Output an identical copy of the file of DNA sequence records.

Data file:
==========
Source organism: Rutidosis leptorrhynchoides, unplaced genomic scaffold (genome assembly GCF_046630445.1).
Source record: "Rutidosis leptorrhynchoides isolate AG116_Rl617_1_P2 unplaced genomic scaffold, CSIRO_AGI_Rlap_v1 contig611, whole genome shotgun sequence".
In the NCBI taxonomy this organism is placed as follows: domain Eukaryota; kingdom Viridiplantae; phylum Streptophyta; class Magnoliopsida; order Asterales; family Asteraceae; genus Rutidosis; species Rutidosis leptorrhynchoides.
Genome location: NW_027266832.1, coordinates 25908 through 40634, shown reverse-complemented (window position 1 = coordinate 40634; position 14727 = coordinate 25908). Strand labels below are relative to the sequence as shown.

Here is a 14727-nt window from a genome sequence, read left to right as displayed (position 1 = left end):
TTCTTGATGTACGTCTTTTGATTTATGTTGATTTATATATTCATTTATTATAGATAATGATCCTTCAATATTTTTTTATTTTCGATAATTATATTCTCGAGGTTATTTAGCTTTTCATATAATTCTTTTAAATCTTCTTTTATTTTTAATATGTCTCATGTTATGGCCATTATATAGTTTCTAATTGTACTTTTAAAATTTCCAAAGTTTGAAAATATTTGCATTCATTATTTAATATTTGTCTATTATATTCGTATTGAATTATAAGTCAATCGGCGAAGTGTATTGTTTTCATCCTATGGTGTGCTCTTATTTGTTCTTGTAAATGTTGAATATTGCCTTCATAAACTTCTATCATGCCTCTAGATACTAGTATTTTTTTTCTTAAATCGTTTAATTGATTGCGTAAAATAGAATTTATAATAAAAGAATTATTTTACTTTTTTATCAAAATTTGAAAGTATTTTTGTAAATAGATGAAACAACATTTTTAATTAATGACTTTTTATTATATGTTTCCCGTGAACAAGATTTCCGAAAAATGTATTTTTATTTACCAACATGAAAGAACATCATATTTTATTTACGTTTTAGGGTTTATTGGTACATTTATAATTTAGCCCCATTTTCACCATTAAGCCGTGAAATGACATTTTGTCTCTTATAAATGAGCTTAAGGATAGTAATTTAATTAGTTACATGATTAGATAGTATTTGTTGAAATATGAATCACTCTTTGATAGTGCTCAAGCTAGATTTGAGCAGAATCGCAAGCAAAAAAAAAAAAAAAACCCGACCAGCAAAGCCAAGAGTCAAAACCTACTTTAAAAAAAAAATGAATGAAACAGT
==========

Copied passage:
Source organism: Rutidosis leptorrhynchoides, unplaced genomic scaffold (genome assembly GCF_046630445.1).
Source record: "Rutidosis leptorrhynchoides isolate AG116_Rl617_1_P2 unplaced genomic scaffold, CSIRO_AGI_Rlap_v1 contig611, whole genome shotgun sequence".
In the NCBI taxonomy this organism is placed as follows: domain Eukaryota; kingdom Viridiplantae; phylum Streptophyta; class Magnoliopsida; order Asterales; family Asteraceae; genus Rutidosis; species Rutidosis leptorrhynchoides.
Genome location: NW_027266832.1, coordinates 25908 through 40634, shown reverse-complemented (window position 1 = coordinate 40634; position 14727 = coordinate 25908). Strand labels below are relative to the sequence as shown.

Here is a 14727-nt window from a genome sequence, read left to right as displayed (position 1 = left end):
TTCTTGATGTACGTCTTTTGATTTATGTTGATTTATATATTCATTTATTATAGATAATGATCCTTCAATATTTTTTTATTTTCGATAATTATATTCTCGAGGTTATTTAGCTTTTCATATAATTCTTTTAAATCTTCTTTTATTTTTAATATGTCTCATGTTATGGCCATTATATAGTTTCTAATTGTACTTTTAAAATTTCCAAAGTTTGAAAATATTTGCATTCATTATTTAATATTTGTCTATTATATTCGTATTGAATTATAAGTCAATCGGCGAAGTGTATTGTTTTCATCCTATGGTGTGCTCTTATTTGTTCTTGTAAATGTTGAATATTGCCTTCATAAACTTCTATCATGCCTCTAGATACTAGTATTTTTTTTCTTAAATCGTTTAATTGATTGCGTAAAATAGAATTTATAATAAAAGAATTATTTTACTTTTTTATCAAAATTTGAAAGTATTTTTGTAAATAGATGAAACAACATTTTTAATTAATGACTTTTTATTATATGTTTCCCGTGAACAAGATTTCCGAAAAATGTATTTTTATTTACCAACATGAAAGAACATCATATTTTATTTACGTTTTAGGGTTTATTGGTACATTTATAATTTAGCCCCATTTTCACCATTAAGCCGTGAAATGACATTTTGTCTCTTATAAATGAGCTTAAGGATAGTAATTTAATTAGTTACATGATTAGATAGTATTTGTTGAAATATGAATCACTCTTTGATAGTGCTCAAGCTAGATTTGAGCAGAATCGCAAGCAAAAAAAAAAAAAAAACCCGACCAGCAAAGCCAAGAGTCAAAACCTACTTTAAAAAAAAAATGAATGAAACAGT